I wake up to the alarms I set. I take a bath, make my own breakfast, and carry on with my day. At the very least, it appears as though I live all by myself. But that’s only partially true. I live with my family, but I do live by myself. It’s tough to condense my home structure into a single word, so I found two that come close – dysfunctional family.
For about 15 years of my existence, my home was the quintessential urban family- working parents, two children, and a strong rule against owning pets. We were adequately traditional but not in the restrictive sense. And our relationship with the divinity was optional. And I thank god for the privileges.
Somehow, somewhere something happened. Though my memory is sufficiently vivid, I try to not think of the day it all began. Today, after about a decade of practice, I suspected it to get easier. But isn’t practice voluntary? But its accompanying worries occupy the pedestal and beneath them, I stand, involuntarily. And this morning, it rained. Not like a thunderstorm but like a silently intense drizzle, it rained.
I tried to find solace in people who I thought would understand things I couldn’t elucidate– my closest friends. Amidst everything that happens for a reason and fatalistic clichés that failed to placate me, I experienced a major shift in our dynamics. I wasn’t on equal footing with many anymore. I was held in untold contempt of – culture, religion, and all things with which my parents supposedly tainted god’s green earth. And of course, there were the armchair advisors and curious cats to spice things up:
“Why don’t you turn vegetarian and prevent all this?”
“No, I am not judging, but are these things normal in your family?”
I understand not everyone hymns concern in the same tune. But some tunes are funny. And some tunes have a whole different rhythm. Little did I know that a fiasco at home was all it would take for me to distinguish between being offered help and actually being helpful.
I know I had no hand in breaking my parent’s marriage. Yet I refuse to feign optimism on the face of tragedy. That’s a shame. No, not my adamance, but the taboo built around broken homes. And my parent’s psychiatric prescriptions couldn’t quite bond the shards of my shattered sense of security. All it did was burden with me a secret I hide because of the shame that tails along.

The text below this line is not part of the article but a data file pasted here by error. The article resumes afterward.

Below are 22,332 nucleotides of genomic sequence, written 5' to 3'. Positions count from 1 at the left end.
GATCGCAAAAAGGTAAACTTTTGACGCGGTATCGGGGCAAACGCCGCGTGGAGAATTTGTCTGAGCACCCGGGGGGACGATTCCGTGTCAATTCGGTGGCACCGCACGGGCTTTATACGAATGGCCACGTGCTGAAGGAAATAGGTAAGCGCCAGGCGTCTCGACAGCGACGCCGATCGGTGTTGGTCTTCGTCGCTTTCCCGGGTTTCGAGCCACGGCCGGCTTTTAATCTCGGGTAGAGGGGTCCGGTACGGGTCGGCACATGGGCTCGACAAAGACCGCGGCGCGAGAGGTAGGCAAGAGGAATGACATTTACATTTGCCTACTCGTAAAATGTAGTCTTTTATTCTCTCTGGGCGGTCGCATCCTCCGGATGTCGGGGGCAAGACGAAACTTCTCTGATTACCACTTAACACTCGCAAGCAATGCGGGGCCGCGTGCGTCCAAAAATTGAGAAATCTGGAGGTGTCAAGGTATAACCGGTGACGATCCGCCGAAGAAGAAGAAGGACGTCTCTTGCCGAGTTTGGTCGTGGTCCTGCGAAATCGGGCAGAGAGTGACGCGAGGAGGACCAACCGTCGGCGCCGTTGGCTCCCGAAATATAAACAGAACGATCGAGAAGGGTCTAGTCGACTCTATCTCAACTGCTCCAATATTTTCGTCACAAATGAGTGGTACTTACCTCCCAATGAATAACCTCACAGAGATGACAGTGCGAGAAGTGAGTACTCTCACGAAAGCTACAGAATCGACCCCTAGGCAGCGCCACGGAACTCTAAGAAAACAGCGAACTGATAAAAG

Fortunately, my neighbourhood permitted anonymity. And my anti-social family redeemed it on all possible occasions. We wouldn’t go about borrowing cups of curds or distribute sweets when I aced my board exams. The same reflected during PTA meetings. My parents cared the least bit about socialising. And it irked me because I thought I missed out on something very important to me – gossip. Luckily for me, most people around me led boring lives.
Currently, one parent of mine is estranged. And I share my address with the other, but that’s all I can share with him. My emotions have grown and need more room. So, I had to renovate myself, but the damage continues to remain intact. To the outside world, my near-completed renovation is a trustworthy shade of maturity. To me, there was no other option.
Each time I am invited to a game of truth or dare, I shudder a bit. What if I am asked why my house is always undergoing touch-up, pest-control, or construction? Should I spill the beans or carry on with my charade? Though sometimes spilling the beans has managed to strengthen my friendships, this dilemma continues to haunt me. It makes me feel inauthentic, more so because I am known to never mince my words. But like my closest friend would put have it, none of this is the end of the world, I know that life does go on and on.
And it is not as though I am perpetually sad. I smile, I laugh, and I don’t turn sentimental at the sight of family photos on social media or become emotional when people talk of marriages. But sometimes I do wonder if I am an a-romantic or just plain scared of love. Never in my wildest dreams, did it occur to me that the mundane can, in fact, be the most special of things.